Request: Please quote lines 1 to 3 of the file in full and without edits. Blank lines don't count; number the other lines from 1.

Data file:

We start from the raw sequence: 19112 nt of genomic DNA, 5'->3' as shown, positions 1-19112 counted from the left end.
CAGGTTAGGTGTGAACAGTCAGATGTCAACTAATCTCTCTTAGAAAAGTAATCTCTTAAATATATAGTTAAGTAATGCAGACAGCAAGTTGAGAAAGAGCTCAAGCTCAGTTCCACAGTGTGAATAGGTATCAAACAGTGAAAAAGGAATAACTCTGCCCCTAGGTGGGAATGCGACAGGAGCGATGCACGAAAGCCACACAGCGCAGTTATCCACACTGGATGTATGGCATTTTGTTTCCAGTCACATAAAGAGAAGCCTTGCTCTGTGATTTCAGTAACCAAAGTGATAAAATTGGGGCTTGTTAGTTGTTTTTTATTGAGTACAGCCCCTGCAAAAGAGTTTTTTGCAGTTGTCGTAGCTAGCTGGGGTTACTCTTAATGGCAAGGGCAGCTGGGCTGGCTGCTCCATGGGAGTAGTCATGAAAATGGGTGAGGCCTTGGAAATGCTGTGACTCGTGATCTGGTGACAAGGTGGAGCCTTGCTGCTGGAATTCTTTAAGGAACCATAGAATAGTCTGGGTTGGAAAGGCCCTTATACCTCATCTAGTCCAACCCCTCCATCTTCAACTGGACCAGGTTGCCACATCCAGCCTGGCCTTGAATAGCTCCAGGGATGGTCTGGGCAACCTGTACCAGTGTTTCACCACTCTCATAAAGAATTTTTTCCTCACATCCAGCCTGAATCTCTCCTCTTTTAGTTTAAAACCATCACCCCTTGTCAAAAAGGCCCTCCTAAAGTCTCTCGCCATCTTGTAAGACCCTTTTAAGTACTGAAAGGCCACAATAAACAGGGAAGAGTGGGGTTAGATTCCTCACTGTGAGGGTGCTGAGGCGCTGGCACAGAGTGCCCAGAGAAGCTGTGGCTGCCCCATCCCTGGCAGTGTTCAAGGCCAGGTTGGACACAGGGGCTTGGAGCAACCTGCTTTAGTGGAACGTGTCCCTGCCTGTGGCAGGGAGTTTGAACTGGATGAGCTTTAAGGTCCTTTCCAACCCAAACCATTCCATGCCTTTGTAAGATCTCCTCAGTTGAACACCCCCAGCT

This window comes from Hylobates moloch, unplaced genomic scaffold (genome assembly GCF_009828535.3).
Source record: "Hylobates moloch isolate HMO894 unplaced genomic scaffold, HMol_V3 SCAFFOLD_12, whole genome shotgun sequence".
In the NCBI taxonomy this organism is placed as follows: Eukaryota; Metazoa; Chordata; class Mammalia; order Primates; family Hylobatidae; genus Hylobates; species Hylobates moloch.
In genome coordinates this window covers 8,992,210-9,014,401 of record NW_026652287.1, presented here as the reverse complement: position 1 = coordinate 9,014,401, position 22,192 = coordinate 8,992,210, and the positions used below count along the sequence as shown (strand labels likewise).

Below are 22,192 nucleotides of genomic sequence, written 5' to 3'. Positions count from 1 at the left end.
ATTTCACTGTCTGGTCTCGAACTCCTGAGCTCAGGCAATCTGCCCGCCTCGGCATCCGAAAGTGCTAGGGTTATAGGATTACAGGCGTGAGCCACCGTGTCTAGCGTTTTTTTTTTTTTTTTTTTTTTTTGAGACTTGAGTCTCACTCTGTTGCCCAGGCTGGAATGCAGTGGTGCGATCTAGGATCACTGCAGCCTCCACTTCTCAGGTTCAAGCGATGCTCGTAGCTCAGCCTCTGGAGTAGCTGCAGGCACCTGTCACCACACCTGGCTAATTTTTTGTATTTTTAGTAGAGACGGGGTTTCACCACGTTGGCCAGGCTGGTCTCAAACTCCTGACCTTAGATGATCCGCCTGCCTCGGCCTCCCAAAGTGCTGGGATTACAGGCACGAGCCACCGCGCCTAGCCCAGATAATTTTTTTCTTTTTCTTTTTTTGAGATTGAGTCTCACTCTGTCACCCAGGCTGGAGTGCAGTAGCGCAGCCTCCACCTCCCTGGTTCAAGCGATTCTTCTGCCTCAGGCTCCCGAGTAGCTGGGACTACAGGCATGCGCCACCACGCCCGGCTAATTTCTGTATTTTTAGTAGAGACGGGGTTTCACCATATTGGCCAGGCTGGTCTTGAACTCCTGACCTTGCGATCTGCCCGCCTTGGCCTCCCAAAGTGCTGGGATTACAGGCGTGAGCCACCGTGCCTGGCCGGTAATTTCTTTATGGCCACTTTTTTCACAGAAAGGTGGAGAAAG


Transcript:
We start from the raw sequence: 19112 nt of genomic DNA, 5'->3' as shown, positions 1-19112 counted from the left end.
CAGGTTAGGTGTGAACAGTCAGATGTCAACTAATCTCTCTTAGAAAAGTAATCTCTTAAATATATAGTTAAGTAATGCAGACAGCAAGTTGAGAAAGAGCTCAAGCTCAGTTCCACAGTGTGAATAGGTATCAAACAGTGAAAAAGGAATAACTCTGCCCCTAGGTGGGAATGCGACAGGAGCGATGCACGAAAGCCACACAGCGCAGTTATCCACACTGGATGTATGGCATTTTGTTTCCAGTCACATAAAGAGAAGCCTTGCTCTGTGATTTCAGTAACCAAAGTGATAAAATTGGGGCTTGTTAGTTGTTTTTTATTGAGTACAGCCCCTGCAAAAGAGTTTTTTGCAGTTGTCGTAGCTAGCTGGGGTTACTCTTAATGGCAAGGGCAGCTGGGCTGGCTGCTCCATGGGAGTAGTCATGAAAATGGGTGAGGCCTTGGAAATGCTGTGACTCGTGATCTGGTGACAAGGTGGAGCCTTGCTGCTGGAATTCTTTAAGGAACCATAGAATAGTCTGGGTTGGAAAGGCCCTTATACCTCATCTAGTCCAACCCCTCCATCTTCAACTGGACCAGGTTGCCACATCCAGCCTGGCCTTGAATAGCTCCAGGGATGGTCTGGGCAACCTGTACCAGTGTTTCACCACTCTCATAAAGAATTTTTTCCTCACATCCAGCCTGAATCTCTCCTCTTTTAGTTTAAAACCATCACCCCTTGTCAAAAAGGCCCTCCTAAAGTCTCTCGCCATCTTGTAAGACCCTTTTAAGTACTGAAAGGCCACAATAAACAGGGAAGAGTGGGGTTAGATTCCTCACTGTGAGGGTGCTGAGGCGCTGGCACAGAGTGCCCAGAGAAGCTGTGGCTGCCCCATCCCTGGCAGTGTTCAAGGCCAGGTTGGACACAGGGGCTTGGAGCAACCTGCTTTAGTGGAACGTGTCCCTGCCTGTGGCAGGGAGTTTGAACTGGATGAGCTTTAAGGTCCTTTCCAACCCAAACCATTCCATGCCTTTGTAAGATCTCCTCAGTTGAACACCCCCAGCT

This window comes from Hylobates moloch, unplaced genomic scaffold (genome assembly GCF_009828535.3).